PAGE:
β-lactamase Inhibitor

β-lactamase inhibitors are a class of drugs that are used in combination with β-lactam antibiotics to enhance their effectiveness against bacteria that produce β-lactamase enzymes. β-lactamases are enzymes that are produced by some bacteria and are capable of breaking down β-lactam antibiotics, making them ineffective.

By combining β-lactam antibiotics with β-lactamase inhibitors, the inhibitor molecules can bind to and inactivate the β-lactamase enzymes, preventing them from breaking down the antibiotic. This allows the antibiotic to continue to work effectively against the bacterial infection.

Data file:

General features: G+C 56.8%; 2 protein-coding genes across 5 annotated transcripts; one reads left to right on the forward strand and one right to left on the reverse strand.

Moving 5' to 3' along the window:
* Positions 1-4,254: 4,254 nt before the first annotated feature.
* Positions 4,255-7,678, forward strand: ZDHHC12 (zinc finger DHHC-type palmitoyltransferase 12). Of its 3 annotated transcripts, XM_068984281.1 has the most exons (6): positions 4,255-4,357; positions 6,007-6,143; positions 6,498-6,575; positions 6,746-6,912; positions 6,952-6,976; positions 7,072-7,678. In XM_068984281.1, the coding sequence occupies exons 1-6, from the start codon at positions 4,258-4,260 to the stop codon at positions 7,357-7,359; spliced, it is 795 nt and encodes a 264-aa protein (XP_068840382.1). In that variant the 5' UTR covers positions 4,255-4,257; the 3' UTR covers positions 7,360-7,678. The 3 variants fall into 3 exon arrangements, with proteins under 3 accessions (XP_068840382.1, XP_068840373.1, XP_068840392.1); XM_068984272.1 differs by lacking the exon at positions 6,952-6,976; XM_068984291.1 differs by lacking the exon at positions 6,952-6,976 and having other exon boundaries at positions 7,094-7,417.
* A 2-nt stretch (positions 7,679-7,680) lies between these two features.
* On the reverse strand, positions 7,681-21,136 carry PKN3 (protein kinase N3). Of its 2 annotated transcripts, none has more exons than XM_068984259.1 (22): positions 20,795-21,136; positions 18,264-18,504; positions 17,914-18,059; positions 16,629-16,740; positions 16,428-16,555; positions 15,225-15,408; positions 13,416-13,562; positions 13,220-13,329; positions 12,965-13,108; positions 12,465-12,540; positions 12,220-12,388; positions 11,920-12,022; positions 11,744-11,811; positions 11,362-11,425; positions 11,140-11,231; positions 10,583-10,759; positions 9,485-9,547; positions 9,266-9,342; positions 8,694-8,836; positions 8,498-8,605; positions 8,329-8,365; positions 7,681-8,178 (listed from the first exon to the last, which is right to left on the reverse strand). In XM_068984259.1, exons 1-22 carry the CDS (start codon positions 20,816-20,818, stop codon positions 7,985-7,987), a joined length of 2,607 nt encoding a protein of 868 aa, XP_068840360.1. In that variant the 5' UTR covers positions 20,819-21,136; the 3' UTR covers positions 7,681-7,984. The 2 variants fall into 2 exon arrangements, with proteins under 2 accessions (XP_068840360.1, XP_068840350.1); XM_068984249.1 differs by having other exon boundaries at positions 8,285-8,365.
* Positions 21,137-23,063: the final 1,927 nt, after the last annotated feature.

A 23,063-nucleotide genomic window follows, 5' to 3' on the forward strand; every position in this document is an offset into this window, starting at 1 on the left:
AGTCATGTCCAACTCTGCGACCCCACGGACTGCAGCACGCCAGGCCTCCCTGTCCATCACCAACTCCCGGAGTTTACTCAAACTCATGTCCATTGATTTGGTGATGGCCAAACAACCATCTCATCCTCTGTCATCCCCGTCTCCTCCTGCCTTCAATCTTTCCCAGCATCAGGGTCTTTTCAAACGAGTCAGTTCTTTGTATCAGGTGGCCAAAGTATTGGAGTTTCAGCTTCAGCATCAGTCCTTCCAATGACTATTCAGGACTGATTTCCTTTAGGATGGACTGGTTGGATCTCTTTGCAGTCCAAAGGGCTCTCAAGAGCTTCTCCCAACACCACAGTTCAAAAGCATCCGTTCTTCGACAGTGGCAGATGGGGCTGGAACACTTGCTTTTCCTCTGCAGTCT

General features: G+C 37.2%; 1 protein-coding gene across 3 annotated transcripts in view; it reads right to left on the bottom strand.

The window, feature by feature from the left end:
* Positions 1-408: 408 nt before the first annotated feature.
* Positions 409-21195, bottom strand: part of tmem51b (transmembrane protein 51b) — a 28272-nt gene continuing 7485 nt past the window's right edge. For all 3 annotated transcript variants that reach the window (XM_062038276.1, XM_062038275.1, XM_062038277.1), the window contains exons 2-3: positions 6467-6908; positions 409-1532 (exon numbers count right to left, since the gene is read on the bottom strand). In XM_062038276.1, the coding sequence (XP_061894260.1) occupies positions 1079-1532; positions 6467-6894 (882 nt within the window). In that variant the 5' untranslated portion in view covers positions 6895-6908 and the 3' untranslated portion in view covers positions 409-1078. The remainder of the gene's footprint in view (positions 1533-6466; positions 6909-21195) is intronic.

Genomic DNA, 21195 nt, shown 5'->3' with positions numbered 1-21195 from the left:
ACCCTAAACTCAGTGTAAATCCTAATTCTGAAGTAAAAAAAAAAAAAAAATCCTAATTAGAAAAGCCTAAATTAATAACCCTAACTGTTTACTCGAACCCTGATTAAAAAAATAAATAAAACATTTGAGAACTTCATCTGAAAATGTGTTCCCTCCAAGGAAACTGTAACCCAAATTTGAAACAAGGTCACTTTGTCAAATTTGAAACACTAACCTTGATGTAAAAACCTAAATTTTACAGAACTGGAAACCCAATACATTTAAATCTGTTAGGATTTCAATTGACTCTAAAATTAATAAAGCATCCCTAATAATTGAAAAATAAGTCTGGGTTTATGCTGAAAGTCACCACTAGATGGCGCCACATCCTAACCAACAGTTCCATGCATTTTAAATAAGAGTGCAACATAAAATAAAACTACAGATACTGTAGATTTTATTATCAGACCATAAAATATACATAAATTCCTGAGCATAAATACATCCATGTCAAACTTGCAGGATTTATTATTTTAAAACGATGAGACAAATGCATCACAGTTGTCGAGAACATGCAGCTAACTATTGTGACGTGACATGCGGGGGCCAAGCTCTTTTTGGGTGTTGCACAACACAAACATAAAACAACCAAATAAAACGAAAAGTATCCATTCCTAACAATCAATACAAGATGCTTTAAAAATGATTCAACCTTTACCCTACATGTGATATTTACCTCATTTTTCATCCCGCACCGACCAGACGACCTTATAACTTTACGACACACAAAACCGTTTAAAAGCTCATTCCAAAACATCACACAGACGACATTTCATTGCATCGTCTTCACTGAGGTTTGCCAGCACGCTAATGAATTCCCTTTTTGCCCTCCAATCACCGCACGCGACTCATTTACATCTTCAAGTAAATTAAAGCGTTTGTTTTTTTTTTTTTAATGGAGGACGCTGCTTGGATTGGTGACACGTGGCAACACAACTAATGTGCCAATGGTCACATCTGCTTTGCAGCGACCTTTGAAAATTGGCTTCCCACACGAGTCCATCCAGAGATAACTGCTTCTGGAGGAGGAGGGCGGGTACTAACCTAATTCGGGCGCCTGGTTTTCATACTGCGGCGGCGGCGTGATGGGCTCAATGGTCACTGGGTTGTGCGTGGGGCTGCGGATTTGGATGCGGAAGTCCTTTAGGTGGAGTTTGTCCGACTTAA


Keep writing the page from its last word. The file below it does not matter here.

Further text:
Examples of β-lactamase inhibitors include clavulanic acid, sulbactam, and tazobactam. These inhibitors are often used in combination with β-lactam antibiotics, such as amoxicillin, ampicillin, and piperacillin.

The use of β-lactamase inhibitors has helped to improve the effectiveness of β-lactam antibiotics against a wide range of bacterial infections, including those caused by β-lactamase-producing bacteria. However, like all antibiotics, they can cause side effects and must be used only as directed by a healthcare provider.

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